Santa Barbara Salvation Army Toy Drive Helps Hundreds of Families Celebrate Christmas

By Nick Schou   |   December 31, 2020
Santa Barbara Salvation Army’s Major Jessyca Carr

The shortest day of the year turned out to be an unexpectedly generous one for needy Santa Barbara area drive families. From 9 am to 6 pm on Monday, December 21, the Santa Barbara Salvation Army held a food and toy drive at its headquarters on Hollister Avenue, providing gifts of food and toys to more than 300 low-income families who registered for the nonprofit’s Angel Tree and Adopt A Family programs.

Because of COVID-19 precautions, the toy drive was a drive-through event, with 10 families allowed to drive through the reception area that was staffed by a team of festively attired Salvation Army volunteer elves every 15 minutes. The event came as the culmination of weeks of fundraising and donation drives that took place at shopping centers throughout Santa Barbara, as well as a three-week toy drive managed by the Montecito Family YMCA, explained Major Jessyca Carr, the Salvation Army’s corps officer for Southern Santa Barbara County.

Salvation Army volunteer elves deliver toys to needy families

“They ended it this past Friday,” Carr said. “It was organized by the kids who are in the afterschool program. The Montecito YMCA really helped us out, plus there were a couple of other people who are Montecito residents who also care about us and kind of help us out as well.”

As families lined up outside the Hollister location waiting for bags of toys delivered by cart-steering volunteers, Carr showed the Journal lane upon lane of bags ready to be distributed throughout the coming day. Despite organizing annual holiday toy drives for a number of years, the past several weeks, she said, had been by far the busiest she could remember, with at least 300 families having registered.

“Throughout the fall, we’ve had families come to us who need a little help during the Christmas season,” Carr said. “But this year we had something new happen and a lot of people registered online. So people were able to tell us the child’s name, their age, what they wished for, what they needed, and their clothing size.”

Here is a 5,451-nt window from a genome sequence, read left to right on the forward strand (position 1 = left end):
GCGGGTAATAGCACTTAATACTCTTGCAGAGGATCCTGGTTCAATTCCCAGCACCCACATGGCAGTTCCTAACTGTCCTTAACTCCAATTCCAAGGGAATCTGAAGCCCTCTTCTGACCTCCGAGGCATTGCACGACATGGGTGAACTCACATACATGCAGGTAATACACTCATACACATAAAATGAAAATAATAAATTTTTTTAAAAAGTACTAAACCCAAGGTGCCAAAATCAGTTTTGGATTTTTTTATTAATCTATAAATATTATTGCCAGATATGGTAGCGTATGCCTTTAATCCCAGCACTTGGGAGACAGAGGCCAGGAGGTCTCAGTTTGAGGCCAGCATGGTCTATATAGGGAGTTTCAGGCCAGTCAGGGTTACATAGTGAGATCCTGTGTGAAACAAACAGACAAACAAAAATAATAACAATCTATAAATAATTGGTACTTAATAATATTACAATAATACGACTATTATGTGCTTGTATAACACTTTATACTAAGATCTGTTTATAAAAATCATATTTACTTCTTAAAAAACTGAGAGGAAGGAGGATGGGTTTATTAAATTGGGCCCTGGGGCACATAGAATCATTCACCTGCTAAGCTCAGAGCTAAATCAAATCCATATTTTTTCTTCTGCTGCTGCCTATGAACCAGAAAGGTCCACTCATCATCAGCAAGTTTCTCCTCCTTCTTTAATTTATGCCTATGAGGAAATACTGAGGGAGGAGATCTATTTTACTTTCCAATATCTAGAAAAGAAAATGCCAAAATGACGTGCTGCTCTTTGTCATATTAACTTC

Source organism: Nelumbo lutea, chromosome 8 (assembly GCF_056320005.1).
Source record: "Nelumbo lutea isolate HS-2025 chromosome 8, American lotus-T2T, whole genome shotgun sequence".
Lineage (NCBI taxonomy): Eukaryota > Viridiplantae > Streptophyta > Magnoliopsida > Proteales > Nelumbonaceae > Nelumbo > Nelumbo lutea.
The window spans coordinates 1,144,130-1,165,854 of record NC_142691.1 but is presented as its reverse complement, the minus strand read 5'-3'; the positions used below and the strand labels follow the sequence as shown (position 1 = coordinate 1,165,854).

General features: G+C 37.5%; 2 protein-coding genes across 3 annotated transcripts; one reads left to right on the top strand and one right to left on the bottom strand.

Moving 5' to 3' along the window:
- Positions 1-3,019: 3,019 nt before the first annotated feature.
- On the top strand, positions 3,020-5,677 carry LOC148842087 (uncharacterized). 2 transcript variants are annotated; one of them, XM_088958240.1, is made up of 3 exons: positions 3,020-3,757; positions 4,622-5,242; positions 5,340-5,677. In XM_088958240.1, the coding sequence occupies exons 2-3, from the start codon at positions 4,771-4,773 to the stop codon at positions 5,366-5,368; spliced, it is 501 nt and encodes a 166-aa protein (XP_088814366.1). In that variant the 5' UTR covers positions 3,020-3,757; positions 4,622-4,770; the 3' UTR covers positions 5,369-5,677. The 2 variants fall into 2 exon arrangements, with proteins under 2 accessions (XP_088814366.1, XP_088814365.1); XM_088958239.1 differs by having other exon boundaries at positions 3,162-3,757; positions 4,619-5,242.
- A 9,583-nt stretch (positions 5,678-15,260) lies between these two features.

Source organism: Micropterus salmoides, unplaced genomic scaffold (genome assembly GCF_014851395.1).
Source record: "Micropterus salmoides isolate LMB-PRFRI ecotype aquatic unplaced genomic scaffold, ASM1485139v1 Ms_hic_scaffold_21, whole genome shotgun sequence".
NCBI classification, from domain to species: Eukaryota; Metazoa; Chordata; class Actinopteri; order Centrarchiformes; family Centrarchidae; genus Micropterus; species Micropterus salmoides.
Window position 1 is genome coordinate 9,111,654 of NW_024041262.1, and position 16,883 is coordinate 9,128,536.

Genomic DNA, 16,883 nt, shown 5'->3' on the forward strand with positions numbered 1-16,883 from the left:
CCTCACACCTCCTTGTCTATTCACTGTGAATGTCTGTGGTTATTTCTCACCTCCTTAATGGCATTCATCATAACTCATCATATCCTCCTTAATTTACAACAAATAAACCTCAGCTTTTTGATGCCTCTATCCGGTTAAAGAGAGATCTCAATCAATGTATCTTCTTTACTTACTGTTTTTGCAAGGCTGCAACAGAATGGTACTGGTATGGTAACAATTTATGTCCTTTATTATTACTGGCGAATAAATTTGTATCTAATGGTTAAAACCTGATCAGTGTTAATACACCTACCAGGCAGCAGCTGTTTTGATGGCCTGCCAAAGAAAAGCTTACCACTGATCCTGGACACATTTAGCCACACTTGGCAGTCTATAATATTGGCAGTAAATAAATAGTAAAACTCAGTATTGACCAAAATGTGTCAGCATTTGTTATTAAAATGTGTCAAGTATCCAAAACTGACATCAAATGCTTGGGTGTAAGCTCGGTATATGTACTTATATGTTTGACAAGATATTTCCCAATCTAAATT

Based on that information, Carr said, Salvation Army was able to allow contributors to actually go shopping for specific gifts personalized for various family members and then drop them off at the Hollister center. Passing along a row of neatly assembled gift packages, Carr selected one that had a brand-new skateboard, still in its original shrink-wrap packaging, poking out of it.

“Here is a bag for a family of three,” she said, reading for an identification slip that was stapled to the side of the bag. “The son said he wished for a skateboard and that he loves Legos, but definitely needs some clothes, as well; his favorite color is green and he wears a size 12.”

Aside from all the individually purchased items, Carr said Salvation Army also put together bulk holiday-oriented food items. Aside from chicken, butter, and other cooking staples, families could choose between masa and lard for making tamales or Bisquick and Crisco for making biscuits. In addition, the nonprofit received an unexpected bulk shipment of Hollister Co. brand T-shirts. “We had this random donation, so everyone got five shirts,” she said. “We told people who are getting them to regift the ones they don’t need, because who doesn’t like a Hollister T-shirt?”

To donate online directly to Santa Barbara Salvation Army’s charitable efforts this holiday season, please visit www.SantabarbaraRedKettle.org.

 

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